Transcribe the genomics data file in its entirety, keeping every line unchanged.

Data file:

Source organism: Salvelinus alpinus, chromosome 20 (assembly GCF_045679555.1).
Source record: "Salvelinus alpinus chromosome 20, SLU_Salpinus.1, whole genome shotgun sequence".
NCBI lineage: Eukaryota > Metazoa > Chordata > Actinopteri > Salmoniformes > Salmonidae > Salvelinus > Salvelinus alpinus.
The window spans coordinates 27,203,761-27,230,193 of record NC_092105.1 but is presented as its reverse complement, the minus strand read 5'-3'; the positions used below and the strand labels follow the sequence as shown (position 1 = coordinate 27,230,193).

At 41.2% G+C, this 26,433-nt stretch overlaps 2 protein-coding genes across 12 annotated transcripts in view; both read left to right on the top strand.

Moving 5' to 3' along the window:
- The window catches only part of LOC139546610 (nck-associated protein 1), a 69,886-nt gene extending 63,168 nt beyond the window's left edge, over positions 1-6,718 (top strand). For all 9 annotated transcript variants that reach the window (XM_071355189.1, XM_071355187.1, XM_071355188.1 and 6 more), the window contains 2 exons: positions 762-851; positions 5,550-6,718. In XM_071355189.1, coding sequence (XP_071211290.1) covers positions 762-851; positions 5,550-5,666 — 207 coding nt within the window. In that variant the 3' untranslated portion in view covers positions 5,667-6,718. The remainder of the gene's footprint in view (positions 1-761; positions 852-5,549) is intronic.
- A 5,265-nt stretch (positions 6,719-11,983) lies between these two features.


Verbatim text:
Source organism: Salvelinus alpinus, chromosome 20 (assembly GCF_045679555.1).
Source record: "Salvelinus alpinus chromosome 20, SLU_Salpinus.1, whole genome shotgun sequence".
NCBI lineage: Eukaryota > Metazoa > Chordata > Actinopteri > Salmoniformes > Salmonidae > Salvelinus > Salvelinus alpinus.
The window spans coordinates 27,203,761-27,230,193 of record NC_092105.1 but is presented as its reverse complement, the minus strand read 5'-3'; the positions used below and the strand labels follow the sequence as shown (position 1 = coordinate 27,230,193).

At 41.2% G+C, this 26,433-nt stretch overlaps 2 protein-coding genes across 12 annotated transcripts in view; both read left to right on the top strand.

Moving 5' to 3' along the window:
- The window catches only part of LOC139546610 (nck-associated protein 1), a 69,886-nt gene extending 63,168 nt beyond the window's left edge, over positions 1-6,718 (top strand). For all 9 annotated transcript variants that reach the window (XM_071355189.1, XM_071355187.1, XM_071355188.1 and 6 more), the window contains 2 exons: positions 762-851; positions 5,550-6,718. In XM_071355189.1, coding sequence (XP_071211290.1) covers positions 762-851; positions 5,550-5,666 — 207 coding nt within the window. In that variant the 3' untranslated portion in view covers positions 5,667-6,718. The remainder of the gene's footprint in view (positions 1-761; positions 852-5,549) is intronic.
- A 5,265-nt stretch (positions 6,719-11,983) lies between these two features.